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Keeping up With….Everything that’s New In Project CARS 2

Keep up with all the latest bits & pieces on Project CARS 2 in this feature rundown.

Ever since the first Project CARS 2 video trailer and first gameplay footage has hit the net yesterday, bits and pieces of information on the new title have been floating around the internet.

If you’ve lost track of all the new info, here’s a rundown of new features & improvements that Project CARS 2 will deliver, based on what we know so far.


Project CARS 2 will come with 60 tracks, all of which are powered by the title’s new Live Track 3.0 technology that allows proper simulation of all seasons (including heavy winter & snow!).

Unlike other titles, these weather effects will be available on tracks accross the board as players are not limited to enjoying these challenges on only a few particular venues.

New additions to the Project CARS franchise are build on scan data that has been accquired using high-end drone technology. Several of the venues available in Project CARS have been rescanned as well for improved precision.

In terms of cars, Project CARS 2 car roster is expanding to 170 vehicles with a focus on motorsports and the most iconic cars that have competed in each decade & form of racing covered by the title. While a bunch of new additions have already been revealed in the first trailer, the studio still has most of its major lincensing aces up their sleeves, to be revealed in the coming months.

The vehicle choice will not only expand in numbers but in variety as well as brand-new disciplines such as rallycross and the much-requested oval racing are joining the franchise for its second installment.


Despite Project CARS already having set a new standard in terms of graphics quality in the sim genre, Project CARS 2 is beefed up in this area as well with comprehensive VR & 12K support as well as proper triple-screen functionality for those who have not yet joined the VR hype.

Other graphic improvements include much more detailed track environments as well as much-improved performance on AMD cards, a common complaint with the title’s first installment.

With the eyes having been taken care off, the players’ ears will be enjoying an all new fmod-based sound engine equipped with custom plugins to bring enigne sounds in Project CARS 2 to a new level.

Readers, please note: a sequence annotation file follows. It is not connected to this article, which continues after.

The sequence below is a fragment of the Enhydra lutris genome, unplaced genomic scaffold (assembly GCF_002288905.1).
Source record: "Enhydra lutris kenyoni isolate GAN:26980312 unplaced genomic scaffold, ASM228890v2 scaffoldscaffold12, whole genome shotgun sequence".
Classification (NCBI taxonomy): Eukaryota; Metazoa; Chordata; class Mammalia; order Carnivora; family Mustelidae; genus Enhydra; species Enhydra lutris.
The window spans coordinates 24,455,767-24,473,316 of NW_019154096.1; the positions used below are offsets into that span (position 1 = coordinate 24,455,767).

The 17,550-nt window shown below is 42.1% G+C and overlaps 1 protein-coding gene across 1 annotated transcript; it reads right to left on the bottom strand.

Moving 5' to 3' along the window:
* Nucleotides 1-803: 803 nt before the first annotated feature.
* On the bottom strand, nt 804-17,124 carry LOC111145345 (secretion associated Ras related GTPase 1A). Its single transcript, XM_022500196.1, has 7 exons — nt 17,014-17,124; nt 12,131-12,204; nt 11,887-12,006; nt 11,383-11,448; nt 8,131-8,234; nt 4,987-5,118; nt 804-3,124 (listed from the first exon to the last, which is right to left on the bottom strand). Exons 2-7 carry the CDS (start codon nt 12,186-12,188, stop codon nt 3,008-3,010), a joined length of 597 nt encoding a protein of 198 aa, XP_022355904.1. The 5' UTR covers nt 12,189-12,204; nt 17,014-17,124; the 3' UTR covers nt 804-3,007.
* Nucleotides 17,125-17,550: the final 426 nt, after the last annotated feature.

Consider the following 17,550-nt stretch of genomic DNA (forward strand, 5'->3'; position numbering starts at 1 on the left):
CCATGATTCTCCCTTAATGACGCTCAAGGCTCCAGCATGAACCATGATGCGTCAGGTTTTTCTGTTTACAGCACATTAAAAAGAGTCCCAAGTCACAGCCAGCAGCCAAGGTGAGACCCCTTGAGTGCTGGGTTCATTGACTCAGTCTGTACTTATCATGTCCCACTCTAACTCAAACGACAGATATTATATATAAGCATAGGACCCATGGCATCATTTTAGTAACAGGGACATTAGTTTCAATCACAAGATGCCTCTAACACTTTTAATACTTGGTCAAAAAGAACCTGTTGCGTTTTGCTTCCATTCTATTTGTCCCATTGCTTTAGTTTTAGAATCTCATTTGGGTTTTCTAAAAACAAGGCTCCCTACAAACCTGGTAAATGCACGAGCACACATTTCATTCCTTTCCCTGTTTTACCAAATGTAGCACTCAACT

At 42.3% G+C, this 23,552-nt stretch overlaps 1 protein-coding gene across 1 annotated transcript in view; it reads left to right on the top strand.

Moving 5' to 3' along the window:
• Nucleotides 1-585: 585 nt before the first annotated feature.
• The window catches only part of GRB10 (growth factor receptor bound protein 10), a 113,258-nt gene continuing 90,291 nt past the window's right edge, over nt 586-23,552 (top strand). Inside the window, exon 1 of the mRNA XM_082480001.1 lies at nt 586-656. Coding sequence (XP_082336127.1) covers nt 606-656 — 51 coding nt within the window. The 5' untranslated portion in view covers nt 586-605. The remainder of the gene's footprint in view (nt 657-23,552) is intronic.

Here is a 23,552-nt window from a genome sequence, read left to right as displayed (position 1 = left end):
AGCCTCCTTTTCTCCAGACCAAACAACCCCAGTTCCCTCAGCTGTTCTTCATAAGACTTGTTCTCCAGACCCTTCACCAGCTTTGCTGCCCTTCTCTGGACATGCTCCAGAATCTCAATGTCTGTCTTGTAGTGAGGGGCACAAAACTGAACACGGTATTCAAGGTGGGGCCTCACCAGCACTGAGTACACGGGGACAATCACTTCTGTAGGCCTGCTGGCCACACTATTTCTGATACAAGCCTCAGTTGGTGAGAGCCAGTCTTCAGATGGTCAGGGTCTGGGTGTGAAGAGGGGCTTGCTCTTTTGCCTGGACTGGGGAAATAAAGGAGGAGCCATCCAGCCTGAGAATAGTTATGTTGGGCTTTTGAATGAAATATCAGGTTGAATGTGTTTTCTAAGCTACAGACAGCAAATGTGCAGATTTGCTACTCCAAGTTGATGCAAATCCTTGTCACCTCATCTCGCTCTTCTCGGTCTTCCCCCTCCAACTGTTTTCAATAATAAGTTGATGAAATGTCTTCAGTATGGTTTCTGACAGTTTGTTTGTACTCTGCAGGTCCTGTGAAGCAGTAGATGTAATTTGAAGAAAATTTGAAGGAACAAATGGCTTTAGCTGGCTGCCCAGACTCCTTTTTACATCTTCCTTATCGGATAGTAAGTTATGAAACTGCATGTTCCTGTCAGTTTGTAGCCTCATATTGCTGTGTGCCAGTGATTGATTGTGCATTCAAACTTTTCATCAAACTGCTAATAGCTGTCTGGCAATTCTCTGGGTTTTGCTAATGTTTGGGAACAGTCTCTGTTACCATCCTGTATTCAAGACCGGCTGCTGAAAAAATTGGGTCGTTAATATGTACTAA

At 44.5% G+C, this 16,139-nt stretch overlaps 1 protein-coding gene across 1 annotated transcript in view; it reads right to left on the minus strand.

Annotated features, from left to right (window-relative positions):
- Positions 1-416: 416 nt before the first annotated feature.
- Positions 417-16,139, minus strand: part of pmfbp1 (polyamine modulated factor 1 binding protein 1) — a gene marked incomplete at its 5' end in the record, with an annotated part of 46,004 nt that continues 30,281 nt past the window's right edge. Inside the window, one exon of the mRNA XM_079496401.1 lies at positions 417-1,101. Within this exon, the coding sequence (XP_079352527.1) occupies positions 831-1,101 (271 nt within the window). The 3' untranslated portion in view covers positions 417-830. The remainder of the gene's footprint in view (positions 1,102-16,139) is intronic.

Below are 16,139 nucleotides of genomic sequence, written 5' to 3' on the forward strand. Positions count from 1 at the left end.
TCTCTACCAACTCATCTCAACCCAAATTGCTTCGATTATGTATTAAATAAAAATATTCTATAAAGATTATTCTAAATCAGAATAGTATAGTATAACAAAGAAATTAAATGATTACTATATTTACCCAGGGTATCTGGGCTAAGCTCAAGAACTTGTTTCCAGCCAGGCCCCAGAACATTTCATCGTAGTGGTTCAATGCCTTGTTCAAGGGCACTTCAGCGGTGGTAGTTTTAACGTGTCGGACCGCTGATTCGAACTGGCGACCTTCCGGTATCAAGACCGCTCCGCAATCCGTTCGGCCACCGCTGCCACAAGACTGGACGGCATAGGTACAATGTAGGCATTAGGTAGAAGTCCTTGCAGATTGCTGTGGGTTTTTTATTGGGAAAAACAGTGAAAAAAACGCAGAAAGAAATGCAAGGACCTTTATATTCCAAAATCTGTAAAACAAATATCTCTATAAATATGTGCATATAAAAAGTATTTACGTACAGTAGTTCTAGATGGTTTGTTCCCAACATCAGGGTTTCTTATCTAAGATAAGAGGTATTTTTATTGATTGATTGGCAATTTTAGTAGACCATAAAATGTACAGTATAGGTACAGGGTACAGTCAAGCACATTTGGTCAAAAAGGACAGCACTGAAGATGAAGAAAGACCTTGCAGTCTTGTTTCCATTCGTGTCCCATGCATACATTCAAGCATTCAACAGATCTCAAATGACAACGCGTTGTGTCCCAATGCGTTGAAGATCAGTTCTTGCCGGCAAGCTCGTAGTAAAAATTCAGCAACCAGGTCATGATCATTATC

Project CARS 1 has been at the forefront of popularizing eSports in racing games thanks to a strong partnership with ESL as well as manufacturer-backed competitions & several official leagues that offer high-quality racing.

These aspects will be strengthened in Project CARS 2 as league creators will be given all-new tools to organize their leagues and create professional-grade broadcasts to entertain their audience.Users can take over dedicated Director & Broadcaster roles that will allow anyone to create professionally-looking online race coverage complete with data overlays, commentary & more.

Online play is further strenghened by a new Online Championship Mode that allows easy creation of leagues and results tracking while a sophisticated driver rating & licensing system will make sure to pair up players of similar skill to ensure clean online competition.

Physics & AI

Offline racers can look forward to a more lifelike AI as well as all-new pad controls for the console crowd that have been built from the ground up to make Project CARS 2 a satisfying experience on all platforms and control methods. Wheel users will be happy learn that comprehensive improvements are coming on that front as well.

And last, but definetely not least, Project CARS 2 will of course also improve on the physics end with a further evolution of the title’s bleeding edge tire model that is fine-tuned by an ever-growing army of professional race drivers that are providing feedback to the SMS development team.


The studio is aiming for a Septemberish release, with the official release window being „Late 2017“.

A more precise release date will be revealed at a later date, alongside plenty of other features & additions that are yet to be revealed by SMS.

  • rauf00

    Deja vu. From French is the phenomenon of having the strong sensation that an event or experience currently being experienced has already been experienced in the past.

    • punkfest2000

      yup deja vu – you’ll be buying pcars 2, just like you did pcars 1

      • rauf00

        already did 😉

      • noroardanto

        Is it significantly improved from pCARS1 in terms of FFB feel, engine sound and UI?
        One of the main problems with pCARS1 must have been the termination of the first WMD system by authorities, so SMS had to develop the game with less than expected budget(?)
        Now that SMS developing pC2 with more predictable budget/resources, I hope the final results will be much closer to what have been “advertised” so far

  • Kondor999

    I like the focus on race machinery. Leave the street cars for Forza and GT.

    • HardRock

      I hope they kept the street cars from pCARS 1 though. The Caterhams for example, and some of the supercars were great fun.

  • Dan Webber